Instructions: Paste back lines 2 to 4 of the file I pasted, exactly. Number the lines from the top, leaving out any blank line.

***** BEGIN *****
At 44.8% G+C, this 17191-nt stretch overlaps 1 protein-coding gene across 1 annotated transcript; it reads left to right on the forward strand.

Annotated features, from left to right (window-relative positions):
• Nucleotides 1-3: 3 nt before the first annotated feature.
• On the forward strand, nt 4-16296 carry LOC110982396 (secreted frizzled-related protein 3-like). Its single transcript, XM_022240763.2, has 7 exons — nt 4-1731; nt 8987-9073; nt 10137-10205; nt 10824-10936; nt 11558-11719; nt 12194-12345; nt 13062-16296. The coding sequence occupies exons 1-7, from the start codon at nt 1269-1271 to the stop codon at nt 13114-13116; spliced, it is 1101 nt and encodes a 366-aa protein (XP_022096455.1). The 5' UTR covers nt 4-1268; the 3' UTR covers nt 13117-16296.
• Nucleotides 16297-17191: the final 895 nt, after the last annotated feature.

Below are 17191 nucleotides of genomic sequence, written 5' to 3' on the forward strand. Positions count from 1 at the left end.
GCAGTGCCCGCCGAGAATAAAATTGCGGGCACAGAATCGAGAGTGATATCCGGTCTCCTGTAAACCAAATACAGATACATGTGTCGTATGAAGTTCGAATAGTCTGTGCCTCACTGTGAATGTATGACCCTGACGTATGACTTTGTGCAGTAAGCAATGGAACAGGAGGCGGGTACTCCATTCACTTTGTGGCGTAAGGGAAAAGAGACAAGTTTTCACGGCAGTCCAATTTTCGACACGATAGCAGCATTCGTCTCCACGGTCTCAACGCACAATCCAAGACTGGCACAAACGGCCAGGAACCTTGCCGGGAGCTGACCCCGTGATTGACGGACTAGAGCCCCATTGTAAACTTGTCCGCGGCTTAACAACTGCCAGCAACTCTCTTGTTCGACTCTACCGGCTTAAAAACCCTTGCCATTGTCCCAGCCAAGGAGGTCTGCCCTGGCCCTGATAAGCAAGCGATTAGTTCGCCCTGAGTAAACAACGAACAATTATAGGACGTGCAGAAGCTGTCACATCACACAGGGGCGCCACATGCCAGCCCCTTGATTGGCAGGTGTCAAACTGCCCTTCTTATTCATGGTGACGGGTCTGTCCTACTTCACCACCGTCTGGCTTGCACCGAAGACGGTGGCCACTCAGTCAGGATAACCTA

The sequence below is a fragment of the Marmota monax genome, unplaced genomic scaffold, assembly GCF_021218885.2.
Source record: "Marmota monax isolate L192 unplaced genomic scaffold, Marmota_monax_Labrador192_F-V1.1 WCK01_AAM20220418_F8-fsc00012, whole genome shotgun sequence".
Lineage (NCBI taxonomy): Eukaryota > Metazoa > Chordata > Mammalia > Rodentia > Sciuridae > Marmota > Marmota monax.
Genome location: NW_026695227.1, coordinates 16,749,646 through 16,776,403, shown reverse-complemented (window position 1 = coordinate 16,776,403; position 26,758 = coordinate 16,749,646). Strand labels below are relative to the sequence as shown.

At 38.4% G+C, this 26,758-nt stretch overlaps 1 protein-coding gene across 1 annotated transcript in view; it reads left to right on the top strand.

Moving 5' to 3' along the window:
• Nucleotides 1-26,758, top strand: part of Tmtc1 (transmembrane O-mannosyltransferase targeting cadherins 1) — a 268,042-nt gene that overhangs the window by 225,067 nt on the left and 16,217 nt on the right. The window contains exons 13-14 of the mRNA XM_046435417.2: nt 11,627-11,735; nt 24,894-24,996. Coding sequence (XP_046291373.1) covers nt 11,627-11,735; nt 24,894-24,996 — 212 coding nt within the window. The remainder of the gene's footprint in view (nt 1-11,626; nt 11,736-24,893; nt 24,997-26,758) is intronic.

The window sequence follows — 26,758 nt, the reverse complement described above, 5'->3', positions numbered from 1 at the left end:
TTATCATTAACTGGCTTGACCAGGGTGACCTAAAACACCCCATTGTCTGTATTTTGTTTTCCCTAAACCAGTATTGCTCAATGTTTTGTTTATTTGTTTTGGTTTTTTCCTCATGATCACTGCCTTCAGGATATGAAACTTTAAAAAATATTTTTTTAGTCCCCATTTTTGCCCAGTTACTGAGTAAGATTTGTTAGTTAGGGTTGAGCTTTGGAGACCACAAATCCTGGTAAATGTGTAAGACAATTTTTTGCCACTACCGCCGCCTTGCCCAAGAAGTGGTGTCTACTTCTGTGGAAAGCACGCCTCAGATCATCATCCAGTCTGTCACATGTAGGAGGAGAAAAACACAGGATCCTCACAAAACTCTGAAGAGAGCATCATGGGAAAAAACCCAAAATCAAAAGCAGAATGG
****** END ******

Annotated features, from left to right (window-relative positions):
• Nucleotides 1-3: 3 nt before the first annotated feature.
• On the forward strand, nt 4-16296 carry LOC110982396 (secreted frizzled-related protein 3-like). Its single transcript, XM_022240763.2, has 7 exons — nt 4-1731; nt 8987-9073; nt 10137-10205; nt 10824-10936; nt 11558-11719; nt 12194-12345; nt 13062-16296. The coding sequence occupies exons 1-7, from the start codon at nt 1269-1271 to the stop codon at nt 13114-13116; spliced, it is 1101 nt and encodes a 366-aa protein (XP_022096455.1). The 5' UTR covers nt 4-1268; the 3' UTR covers nt 13117-16296.